Upon arriving home the girl hurriedly placed the berries on the great wooden table, ignoring her mother’s questioning glances, and filled a jug with water. She carefully carried it up the stairs and tentatively opened the door to her parent’s room. She placed the jug on the table next to her father’s bed, and dropped the five poppies into it. Once finished, she stood back to admire the present and smiled. The flowers seemed to light up the room, blooms of crimson amongst the browns, like splashes of blood. The girl delved deeper into her thoughts than she had ever done before, and for a brief moment the words of her father’s song were no longer just a swirl of words, but something that had meaning.
Her mother’s shout startled the girl from her trance, and the song again became just that; a song. Forgetting all she had been thinking the girl ran back out of the room and again became a carefree five-year-old.
Her father never forgot the day he woke to find a jug of five poppies next to his bed. Neither did his daughter, for each year poppies yet again appeared at his bedside, though each year as the girl grew older an extra poppy appeared in the jug. No words were spoken between the two about the gifts, for none were needed, but the special bond remained. As the girl grew and learned more about the world, her father revelled in the sight of his little girl who left poppies at his bedside becoming a woman, finding a job and a perfect man, and having two children of her own.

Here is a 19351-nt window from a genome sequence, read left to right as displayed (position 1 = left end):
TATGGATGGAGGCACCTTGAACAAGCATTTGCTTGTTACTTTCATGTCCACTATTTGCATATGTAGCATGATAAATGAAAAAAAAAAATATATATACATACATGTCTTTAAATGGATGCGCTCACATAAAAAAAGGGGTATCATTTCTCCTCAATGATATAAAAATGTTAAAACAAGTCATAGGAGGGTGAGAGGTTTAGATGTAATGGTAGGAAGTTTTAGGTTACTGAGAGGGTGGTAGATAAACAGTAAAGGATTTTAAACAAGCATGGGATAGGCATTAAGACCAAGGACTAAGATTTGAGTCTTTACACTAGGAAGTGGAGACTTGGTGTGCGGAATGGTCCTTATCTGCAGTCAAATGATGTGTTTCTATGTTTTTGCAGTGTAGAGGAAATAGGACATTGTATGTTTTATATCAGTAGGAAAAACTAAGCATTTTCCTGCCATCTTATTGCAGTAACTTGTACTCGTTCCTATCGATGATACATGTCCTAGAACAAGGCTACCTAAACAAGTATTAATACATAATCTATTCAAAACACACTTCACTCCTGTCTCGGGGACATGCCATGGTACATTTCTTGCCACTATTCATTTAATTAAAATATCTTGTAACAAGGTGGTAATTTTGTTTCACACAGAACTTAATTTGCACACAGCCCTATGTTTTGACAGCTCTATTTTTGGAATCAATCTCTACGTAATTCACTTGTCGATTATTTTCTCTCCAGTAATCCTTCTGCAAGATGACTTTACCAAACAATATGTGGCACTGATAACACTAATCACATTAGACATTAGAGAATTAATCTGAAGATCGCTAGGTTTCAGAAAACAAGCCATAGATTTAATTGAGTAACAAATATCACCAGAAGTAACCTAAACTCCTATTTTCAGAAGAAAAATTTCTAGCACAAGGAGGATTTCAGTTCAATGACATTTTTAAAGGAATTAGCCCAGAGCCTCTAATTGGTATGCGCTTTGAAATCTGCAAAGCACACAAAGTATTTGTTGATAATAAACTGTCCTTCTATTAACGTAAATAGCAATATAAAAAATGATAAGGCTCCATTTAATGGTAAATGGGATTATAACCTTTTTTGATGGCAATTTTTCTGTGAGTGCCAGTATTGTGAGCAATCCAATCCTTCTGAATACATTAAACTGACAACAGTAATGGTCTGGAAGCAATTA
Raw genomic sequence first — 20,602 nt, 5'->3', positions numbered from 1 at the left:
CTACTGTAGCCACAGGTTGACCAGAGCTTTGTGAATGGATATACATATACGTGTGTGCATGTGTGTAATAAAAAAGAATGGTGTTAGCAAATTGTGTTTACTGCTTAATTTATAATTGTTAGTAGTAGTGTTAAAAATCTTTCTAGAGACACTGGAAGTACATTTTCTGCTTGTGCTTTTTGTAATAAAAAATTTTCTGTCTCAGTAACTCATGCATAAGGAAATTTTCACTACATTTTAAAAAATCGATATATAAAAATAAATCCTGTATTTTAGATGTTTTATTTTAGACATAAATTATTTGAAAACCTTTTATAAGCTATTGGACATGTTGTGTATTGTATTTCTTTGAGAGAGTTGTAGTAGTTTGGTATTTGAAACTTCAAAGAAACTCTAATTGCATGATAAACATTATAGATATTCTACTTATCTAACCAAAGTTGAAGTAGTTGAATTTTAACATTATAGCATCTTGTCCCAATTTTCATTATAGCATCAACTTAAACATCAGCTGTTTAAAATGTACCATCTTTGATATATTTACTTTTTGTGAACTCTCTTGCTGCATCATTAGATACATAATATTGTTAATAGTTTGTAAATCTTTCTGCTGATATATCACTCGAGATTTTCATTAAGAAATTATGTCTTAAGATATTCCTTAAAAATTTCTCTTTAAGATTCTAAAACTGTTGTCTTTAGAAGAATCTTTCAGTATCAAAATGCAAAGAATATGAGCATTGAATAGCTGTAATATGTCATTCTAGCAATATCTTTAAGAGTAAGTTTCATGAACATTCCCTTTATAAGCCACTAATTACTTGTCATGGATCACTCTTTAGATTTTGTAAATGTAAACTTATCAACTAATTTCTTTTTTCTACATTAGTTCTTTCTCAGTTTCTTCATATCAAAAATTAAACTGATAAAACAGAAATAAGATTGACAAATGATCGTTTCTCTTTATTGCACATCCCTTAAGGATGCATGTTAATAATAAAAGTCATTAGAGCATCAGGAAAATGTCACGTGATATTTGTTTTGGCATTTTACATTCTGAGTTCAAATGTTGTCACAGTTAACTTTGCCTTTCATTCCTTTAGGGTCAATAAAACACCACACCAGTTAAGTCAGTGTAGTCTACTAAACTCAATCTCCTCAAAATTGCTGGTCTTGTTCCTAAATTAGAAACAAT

The day after fifty poppies filled the father’s room a funeral procession took place in the church in the nearby town. The girl, now a woman, stood at her father’s grave. Family and friends surrounded her, her own little five-year-old clutching her skirts uncertainly. Then, as the poppy-red of the sun slowly disappeared, the girl began to sing the song that her father had sung to her all those times. It would always be so special to her that she would pass it to her own children, to be sung evermore in the family line. Now the girl understood the deeper meaning of the song, but in her heart the words would always be simply of colours and corn, and a bright field full of new poppies swaying on a fresh autumn evening, calling her father back to life in her mind, reborn.